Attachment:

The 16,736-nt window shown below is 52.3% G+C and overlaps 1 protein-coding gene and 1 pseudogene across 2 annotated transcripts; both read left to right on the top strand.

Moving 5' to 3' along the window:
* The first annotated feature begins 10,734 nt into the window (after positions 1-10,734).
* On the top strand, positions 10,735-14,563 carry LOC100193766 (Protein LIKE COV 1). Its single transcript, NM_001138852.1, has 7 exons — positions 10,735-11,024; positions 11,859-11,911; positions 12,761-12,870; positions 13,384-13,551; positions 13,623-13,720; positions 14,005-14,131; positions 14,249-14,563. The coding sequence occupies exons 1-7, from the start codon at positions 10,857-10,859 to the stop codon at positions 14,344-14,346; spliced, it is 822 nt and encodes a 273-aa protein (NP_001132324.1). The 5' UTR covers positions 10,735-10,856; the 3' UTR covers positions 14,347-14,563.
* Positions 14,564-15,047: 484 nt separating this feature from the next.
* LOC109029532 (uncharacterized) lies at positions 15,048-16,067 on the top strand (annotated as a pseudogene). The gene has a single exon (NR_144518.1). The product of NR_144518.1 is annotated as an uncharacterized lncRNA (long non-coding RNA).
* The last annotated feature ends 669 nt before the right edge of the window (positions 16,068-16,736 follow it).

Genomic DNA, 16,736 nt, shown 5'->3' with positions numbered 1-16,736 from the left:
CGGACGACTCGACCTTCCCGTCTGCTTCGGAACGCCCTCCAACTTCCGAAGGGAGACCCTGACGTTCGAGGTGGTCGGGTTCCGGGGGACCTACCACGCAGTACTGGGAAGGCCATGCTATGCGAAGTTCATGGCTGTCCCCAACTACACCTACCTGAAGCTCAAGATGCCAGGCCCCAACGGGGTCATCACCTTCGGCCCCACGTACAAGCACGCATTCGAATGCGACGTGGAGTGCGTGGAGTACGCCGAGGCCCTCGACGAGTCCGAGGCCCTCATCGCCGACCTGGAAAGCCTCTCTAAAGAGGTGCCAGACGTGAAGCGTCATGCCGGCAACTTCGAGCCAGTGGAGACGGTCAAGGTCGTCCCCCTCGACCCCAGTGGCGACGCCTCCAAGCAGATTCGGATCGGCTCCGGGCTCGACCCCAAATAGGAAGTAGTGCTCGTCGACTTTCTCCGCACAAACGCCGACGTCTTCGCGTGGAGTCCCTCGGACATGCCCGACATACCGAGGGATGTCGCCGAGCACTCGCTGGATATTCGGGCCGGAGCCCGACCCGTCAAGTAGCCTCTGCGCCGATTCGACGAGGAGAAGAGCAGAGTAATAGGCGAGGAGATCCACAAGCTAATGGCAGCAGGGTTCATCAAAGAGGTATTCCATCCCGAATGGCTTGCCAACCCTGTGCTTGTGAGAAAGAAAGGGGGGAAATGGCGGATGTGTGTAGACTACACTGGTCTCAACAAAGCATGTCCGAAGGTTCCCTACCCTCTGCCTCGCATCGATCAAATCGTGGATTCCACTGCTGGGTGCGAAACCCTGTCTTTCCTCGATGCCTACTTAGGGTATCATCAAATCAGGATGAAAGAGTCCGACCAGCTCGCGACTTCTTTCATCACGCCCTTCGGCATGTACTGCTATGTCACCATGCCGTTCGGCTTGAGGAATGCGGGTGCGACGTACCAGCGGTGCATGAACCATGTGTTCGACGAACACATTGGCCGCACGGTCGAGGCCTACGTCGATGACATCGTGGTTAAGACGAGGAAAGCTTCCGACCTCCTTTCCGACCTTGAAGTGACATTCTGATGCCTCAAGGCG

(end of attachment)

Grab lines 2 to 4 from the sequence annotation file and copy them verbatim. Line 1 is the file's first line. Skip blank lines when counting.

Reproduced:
Moving 5' to 3' along the window:
* The first annotated feature begins 10,734 nt into the window (after positions 1-10,734).
* On the top strand, positions 10,735-14,563 carry LOC100193766 (Protein LIKE COV 1). Its single transcript, NM_001138852.1, has 7 exons — positions 10,735-11,024; positions 11,859-11,911; positions 12,761-12,870; positions 13,384-13,551; positions 13,623-13,720; positions 14,005-14,131; positions 14,249-14,563. The coding sequence occupies exons 1-7, from the start codon at positions 10,857-10,859 to the stop codon at positions 14,344-14,346; spliced, it is 822 nt and encodes a 273-aa protein (NP_001132324.1). The 5' UTR covers positions 10,735-10,856; the 3' UTR covers positions 14,347-14,563.